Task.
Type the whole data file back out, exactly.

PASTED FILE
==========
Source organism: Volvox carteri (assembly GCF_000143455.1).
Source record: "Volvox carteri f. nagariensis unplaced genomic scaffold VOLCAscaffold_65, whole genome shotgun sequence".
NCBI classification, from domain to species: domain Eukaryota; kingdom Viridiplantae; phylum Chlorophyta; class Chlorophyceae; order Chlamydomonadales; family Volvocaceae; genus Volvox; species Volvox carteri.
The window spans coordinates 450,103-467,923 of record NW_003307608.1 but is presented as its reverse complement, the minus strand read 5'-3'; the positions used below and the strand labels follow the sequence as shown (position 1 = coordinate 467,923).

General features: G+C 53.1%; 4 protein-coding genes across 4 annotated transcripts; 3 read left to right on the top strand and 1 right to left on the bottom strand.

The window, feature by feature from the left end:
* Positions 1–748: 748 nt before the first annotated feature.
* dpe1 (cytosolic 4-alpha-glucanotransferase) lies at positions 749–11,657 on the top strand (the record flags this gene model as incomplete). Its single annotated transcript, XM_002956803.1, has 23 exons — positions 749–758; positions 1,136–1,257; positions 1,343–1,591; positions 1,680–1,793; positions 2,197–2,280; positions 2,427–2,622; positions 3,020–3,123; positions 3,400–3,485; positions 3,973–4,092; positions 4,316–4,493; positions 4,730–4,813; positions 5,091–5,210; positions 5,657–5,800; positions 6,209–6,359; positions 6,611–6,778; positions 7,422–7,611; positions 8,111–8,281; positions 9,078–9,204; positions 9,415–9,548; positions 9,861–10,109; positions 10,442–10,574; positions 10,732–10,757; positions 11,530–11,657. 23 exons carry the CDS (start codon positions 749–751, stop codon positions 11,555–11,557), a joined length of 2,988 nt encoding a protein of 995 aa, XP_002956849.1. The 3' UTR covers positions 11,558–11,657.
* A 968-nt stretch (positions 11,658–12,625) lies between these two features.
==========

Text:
Source organism: Volvox carteri (assembly GCF_000143455.1).
Source record: "Volvox carteri f. nagariensis unplaced genomic scaffold VOLCAscaffold_65, whole genome shotgun sequence".
NCBI classification, from domain to species: domain Eukaryota; kingdom Viridiplantae; phylum Chlorophyta; class Chlorophyceae; order Chlamydomonadales; family Volvocaceae; genus Volvox; species Volvox carteri.
The window spans coordinates 450,103-467,923 of record NW_003307608.1 but is presented as its reverse complement, the minus strand read 5'-3'; the positions used below and the strand labels follow the sequence as shown (position 1 = coordinate 467,923).

General features: G+C 53.1%; 4 protein-coding genes across 4 annotated transcripts; 3 read left to right on the top strand and 1 right to left on the bottom strand.

The window, feature by feature from the left end:
* Positions 1–748: 748 nt before the first annotated feature.
* dpe1 (cytosolic 4-alpha-glucanotransferase) lies at positions 749–11,657 on the top strand (the record flags this gene model as incomplete). Its single annotated transcript, XM_002956803.1, has 23 exons — positions 749–758; positions 1,136–1,257; positions 1,343–1,591; positions 1,680–1,793; positions 2,197–2,280; positions 2,427–2,622; positions 3,020–3,123; positions 3,400–3,485; positions 3,973–4,092; positions 4,316–4,493; positions 4,730–4,813; positions 5,091–5,210; positions 5,657–5,800; positions 6,209–6,359; positions 6,611–6,778; positions 7,422–7,611; positions 8,111–8,281; positions 9,078–9,204; positions 9,415–9,548; positions 9,861–10,109; positions 10,442–10,574; positions 10,732–10,757; positions 11,530–11,657. 23 exons carry the CDS (start codon positions 749–751, stop codon positions 11,555–11,557), a joined length of 2,988 nt encoding a protein of 995 aa, XP_002956849.1. The 3' UTR covers positions 11,558–11,657.
* A 968-nt stretch (positions 11,658–12,625) lies between these two features.